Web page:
Dose rate measurements from model 6711 I-125 seeds calibrated for air kerma strength have been described. The measurements, characterized by an average statistical precision of ±.6% were performed in a polymethyl methacrylate ("acrylic" or PMMA) phantom using LiF TLD detectors. TLD sensitivity was calibrated in a low energy x-ray beam, and was found to be consistent with other published values. Correction factors were applied for finite detector size and for attenuation in the TLD. A model based on Berger's data (3) for energy deposition in water from an isotropic point source was described. The model, which explicitly included differences in scatter between water and acrylic was applied to the measurements to obtain dose rate in water. The resulting dimensionless specific dose constant in water, D_{o} in Eq. 4 is 0.932. This value is 9.7% less than the most widely used value heretofore (17), and is close to the value recently recommended by Williamson (27) on the basis of Monte Carlo calculations. Relative dose rate measurements at .3 and .5 cm also differed from previously published calculations and measurements (6,16) by -7.8% to +25.1%, but agreed with Williamson's Monte Carlo calculation (27) within experimental error, and data of Ling et al. (17) within 3.3%.

On the basis of present data for the specific dose rate constant, we suggest that most brachytherapy treatments to date involving model 6711 I-125 seeds have overestimated treatment dose by about 10%. The use of the present value in the future is subject to possible revisions of I-125 air kerma rate calibration procedures by the National Bureau of Standards that might be introduced, for example, to exclude the effect of the low-energy X rays from the encapsulation material.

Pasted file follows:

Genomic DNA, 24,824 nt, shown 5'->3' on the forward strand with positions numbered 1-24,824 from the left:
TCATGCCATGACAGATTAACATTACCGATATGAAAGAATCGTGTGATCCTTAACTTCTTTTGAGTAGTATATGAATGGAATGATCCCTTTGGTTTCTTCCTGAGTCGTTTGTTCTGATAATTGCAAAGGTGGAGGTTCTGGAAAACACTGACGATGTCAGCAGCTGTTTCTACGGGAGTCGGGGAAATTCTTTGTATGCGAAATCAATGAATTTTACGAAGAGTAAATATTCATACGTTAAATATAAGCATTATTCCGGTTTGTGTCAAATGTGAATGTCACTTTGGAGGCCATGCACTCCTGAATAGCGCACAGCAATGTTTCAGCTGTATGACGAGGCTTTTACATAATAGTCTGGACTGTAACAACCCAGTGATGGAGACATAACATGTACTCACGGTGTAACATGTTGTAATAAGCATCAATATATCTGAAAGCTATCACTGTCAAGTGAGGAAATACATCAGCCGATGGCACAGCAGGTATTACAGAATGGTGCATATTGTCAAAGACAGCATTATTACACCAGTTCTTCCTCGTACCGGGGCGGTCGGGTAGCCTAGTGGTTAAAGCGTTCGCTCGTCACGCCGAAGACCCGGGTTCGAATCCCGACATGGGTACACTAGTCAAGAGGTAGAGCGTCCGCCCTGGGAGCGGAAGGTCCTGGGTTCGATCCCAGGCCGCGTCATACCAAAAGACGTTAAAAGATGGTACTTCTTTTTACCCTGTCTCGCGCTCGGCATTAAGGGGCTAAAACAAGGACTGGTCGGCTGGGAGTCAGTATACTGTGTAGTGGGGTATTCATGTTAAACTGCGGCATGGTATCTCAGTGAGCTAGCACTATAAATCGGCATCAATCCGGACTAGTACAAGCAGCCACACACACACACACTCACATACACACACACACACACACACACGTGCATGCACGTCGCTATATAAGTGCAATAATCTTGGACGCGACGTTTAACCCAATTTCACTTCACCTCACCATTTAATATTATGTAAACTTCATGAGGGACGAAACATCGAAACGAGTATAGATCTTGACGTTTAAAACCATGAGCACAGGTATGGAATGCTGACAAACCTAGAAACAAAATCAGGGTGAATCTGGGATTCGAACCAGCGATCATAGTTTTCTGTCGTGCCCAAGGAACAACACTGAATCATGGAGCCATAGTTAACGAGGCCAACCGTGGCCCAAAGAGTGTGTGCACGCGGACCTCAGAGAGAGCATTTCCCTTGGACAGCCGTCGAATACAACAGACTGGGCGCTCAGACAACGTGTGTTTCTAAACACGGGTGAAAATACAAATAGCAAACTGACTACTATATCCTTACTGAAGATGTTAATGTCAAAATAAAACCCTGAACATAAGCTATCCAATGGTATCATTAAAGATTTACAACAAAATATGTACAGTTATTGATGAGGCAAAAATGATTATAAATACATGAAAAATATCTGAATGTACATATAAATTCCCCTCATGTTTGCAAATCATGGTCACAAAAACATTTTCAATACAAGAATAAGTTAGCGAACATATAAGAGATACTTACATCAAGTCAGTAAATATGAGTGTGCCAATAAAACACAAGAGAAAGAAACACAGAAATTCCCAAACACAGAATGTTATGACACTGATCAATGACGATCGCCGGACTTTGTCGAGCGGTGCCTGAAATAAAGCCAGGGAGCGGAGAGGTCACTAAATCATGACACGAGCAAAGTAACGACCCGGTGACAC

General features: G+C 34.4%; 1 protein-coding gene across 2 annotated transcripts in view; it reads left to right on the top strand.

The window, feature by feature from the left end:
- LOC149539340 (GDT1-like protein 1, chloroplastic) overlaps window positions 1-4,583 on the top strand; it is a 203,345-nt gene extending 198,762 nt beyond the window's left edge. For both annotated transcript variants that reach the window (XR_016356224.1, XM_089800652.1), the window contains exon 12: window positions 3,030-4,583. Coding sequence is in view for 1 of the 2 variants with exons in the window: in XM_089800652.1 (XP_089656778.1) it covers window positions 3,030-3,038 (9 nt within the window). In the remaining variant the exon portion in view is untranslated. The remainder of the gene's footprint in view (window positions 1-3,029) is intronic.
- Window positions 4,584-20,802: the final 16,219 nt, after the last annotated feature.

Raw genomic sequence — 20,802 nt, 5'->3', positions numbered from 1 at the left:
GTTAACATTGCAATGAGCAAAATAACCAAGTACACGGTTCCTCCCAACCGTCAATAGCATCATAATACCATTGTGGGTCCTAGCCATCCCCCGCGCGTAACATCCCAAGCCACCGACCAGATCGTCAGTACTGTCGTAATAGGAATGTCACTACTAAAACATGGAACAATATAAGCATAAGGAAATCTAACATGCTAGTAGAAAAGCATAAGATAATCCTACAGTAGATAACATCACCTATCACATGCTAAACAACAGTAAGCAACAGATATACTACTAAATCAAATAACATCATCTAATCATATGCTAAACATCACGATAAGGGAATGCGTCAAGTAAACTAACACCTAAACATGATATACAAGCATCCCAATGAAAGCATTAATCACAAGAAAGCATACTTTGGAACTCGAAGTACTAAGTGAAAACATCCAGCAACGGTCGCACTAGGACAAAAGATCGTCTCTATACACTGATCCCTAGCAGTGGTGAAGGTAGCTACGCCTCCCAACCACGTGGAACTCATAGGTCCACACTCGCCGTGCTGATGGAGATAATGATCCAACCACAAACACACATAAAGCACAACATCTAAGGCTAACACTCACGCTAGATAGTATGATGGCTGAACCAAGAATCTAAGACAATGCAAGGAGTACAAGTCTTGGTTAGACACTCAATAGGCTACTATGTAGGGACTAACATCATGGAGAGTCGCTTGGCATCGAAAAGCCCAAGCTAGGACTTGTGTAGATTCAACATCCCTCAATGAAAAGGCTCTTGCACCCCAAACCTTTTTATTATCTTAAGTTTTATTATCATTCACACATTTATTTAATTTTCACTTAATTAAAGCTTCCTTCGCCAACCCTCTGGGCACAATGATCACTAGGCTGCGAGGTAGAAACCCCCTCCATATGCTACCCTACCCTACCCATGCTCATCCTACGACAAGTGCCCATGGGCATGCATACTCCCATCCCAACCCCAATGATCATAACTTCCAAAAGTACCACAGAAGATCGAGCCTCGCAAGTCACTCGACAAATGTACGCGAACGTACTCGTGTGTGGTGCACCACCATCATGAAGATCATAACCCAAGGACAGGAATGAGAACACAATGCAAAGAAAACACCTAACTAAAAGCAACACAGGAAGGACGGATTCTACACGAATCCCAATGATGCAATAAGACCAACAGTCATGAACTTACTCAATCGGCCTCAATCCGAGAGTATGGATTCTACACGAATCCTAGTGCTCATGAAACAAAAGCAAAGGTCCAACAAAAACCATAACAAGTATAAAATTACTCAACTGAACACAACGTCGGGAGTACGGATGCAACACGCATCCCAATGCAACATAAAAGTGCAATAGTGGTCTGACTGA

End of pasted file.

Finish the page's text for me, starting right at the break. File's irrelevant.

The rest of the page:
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The fluence rate in water from a point source is represented (3) as a product of a polynomial and exponential in the dimensionless variable μx where x is the distance and μ is the linear attenuation coefficient.

Fluence rate = (1/4πx²) * eThe polynomial coefficients, which represent the "buildup factor" are given by Berger (3) for an isotropic point source in water for different x-ray energies. The polynomial coefficients in reference (3) are identified as being proportional to the scatter function.

The fluence in acrylic is represented here by the same expression, with the replacement of the linear attenuation coefficient for water with that for acrylic, and scaling the polynomial coefficients a_{n} by the following substitution:

where μ

The I-125 energy spectrum from Ling el al. (17), including silver fluorescence X rays was used to calculate relative energy fluence rate in water compared to acrylic. Results for the fluence ratio calculated for the measurement distances from Eqs. A.I and A.2 are given in the second column of Table 3.

Acknowledgements-The authors would like to express their appreciation to Michael Sapozink, M.D., Ph.D. for his comments conuerning the manuscript and to an anonymous reviewer whose questions and suggestions contributed greatly towards improving the clarity of the presentation.